Prevention Programs Receive Government Seal of Approval
SAMHSA announced the names of 25 exemplary substance abuse prevention
programs in June that received a Government "seal of approval" for
preventing and reducing illegal drug use, alcohol abuse, and other
risky behaviors in communities across America. The programs were
selected after a review of more than 200 substance abuse prevention
programs. The review was based on criteria requiring that the programs
use scientifically rigorous evaluations and achieve consistently
At a formal awards luncheon on June 7, SAMHSA's Center for Substance
Abuse Prevention in partnership with the National Association of
State Alcohol and Drug Abuse Directors, the National Prevention
Network, and the Community Anti-Drug Coalitions of America, presented
the winning programs with the Exemplary Substance Abuse Prevention
"Our message today is that prevention is possible and that models
of excellence are available," said U.S. Health and Human Services
Secretary Tommy G. Thompson in announcing the awards. "Communities
across America should insist upon and work toward the same level
of excellence. As a Nation, we can settle for no less."
The 25 model programs that received the Exemplary Substance Abuse
Prevention Program Award are listed in SAMHSA's National Registry
of Effective Prevention Programs. The Registry is part of SAMHSA's
ongoing efforts to identify and disseminate information nationwide
about science-based prevention programs that have demonstrated consistently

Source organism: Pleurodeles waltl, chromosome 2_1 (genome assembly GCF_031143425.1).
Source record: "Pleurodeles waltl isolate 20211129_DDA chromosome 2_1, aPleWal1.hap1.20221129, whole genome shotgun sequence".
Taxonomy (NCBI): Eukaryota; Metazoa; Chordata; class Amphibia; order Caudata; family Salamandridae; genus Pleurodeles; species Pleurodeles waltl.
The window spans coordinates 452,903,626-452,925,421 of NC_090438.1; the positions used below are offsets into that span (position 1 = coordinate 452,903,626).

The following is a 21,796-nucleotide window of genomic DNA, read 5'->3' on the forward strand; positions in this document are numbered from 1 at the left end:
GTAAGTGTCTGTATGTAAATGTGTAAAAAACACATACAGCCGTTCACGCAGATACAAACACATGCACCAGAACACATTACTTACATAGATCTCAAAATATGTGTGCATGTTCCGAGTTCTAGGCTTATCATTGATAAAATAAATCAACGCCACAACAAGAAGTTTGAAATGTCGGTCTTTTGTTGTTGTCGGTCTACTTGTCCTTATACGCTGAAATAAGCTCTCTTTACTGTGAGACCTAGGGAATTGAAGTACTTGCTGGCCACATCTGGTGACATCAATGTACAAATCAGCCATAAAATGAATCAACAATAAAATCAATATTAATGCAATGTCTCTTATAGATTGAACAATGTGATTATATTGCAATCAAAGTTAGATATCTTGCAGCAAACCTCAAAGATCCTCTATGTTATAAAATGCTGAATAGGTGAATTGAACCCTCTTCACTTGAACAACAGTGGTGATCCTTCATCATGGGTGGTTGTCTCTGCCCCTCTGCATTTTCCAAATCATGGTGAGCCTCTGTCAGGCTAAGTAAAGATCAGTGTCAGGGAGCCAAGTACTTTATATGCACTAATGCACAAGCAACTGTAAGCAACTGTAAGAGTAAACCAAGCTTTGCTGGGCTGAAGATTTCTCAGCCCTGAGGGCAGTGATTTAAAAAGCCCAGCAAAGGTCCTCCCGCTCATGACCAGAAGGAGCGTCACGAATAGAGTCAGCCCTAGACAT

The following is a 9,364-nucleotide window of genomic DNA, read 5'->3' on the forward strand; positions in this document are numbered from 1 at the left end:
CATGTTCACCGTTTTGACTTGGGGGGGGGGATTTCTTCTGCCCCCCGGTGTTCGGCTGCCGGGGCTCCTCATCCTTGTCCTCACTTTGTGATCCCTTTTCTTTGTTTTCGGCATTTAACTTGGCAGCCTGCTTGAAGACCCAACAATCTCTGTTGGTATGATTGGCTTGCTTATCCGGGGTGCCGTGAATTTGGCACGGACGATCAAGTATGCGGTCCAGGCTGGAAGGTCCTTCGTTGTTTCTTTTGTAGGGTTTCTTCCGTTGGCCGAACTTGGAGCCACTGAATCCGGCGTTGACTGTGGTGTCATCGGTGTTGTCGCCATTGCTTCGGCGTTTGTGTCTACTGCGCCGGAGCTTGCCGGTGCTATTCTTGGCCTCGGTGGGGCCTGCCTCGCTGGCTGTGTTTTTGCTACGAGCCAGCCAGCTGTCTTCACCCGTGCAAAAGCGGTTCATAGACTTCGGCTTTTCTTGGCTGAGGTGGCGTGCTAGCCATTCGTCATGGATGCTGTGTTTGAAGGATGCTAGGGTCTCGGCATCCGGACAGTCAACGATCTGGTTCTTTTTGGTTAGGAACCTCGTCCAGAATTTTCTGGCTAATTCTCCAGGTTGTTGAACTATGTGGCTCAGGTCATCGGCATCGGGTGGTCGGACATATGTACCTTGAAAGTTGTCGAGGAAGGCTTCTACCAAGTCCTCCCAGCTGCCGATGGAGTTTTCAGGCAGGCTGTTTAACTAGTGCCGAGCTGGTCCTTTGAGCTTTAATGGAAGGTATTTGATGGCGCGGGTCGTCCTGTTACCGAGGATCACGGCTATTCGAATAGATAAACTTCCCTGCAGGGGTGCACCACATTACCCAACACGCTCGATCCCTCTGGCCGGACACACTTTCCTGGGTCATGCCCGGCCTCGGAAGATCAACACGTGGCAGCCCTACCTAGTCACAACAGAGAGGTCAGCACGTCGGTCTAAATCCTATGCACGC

After model programs are identified by the Registry, SAMHSA's
National Dissemination System creates materials and Web-based information;
provides training and technical assistance; and works with states,
localities, and the private sector to ensure effective implementation.
During 3 years of designating model programs, 662 programs have
been reviewed and 41 enrolled in SAMHSA's Registry.
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SAMHSA also honored five promising programs. These five were recognized
as innovative, community-based programs that have shown good preliminary
results in preventing youth from engaging in the use of alcohol
and illicit drugs. These promising programs were nominated by state
agencies and national organizations and were selected in collaboration
with the National Association of State Alcohol and Drug Abuse Directors
and the Community Anti-Drug Coalitions of America.
White House Drug Czar John Walters
At the awards luncheon, White House Drug Czar John Walters said,
"The model programs recognized today are making important differences
every day where it matters most: in our neighborhoods. Initiatives
like these help galvanize local communities in the national effort
to reduce substance abuse through sound, science-based prevention."
"Reducing risk for destructive behaviors and increasing opportunities
for safe passage to adulthood are possible when communities embrace
science-based prevention programs for young people," said SAMHSA
Administrator Charles G. Curie, M.A., A.C.S.W. "We are allocating
funds and forming partnerships with national, state, and grassroots
organizations to help bring about the use of model programs nationwide."
One of the exemplary programs, the Center on Addiction and Substance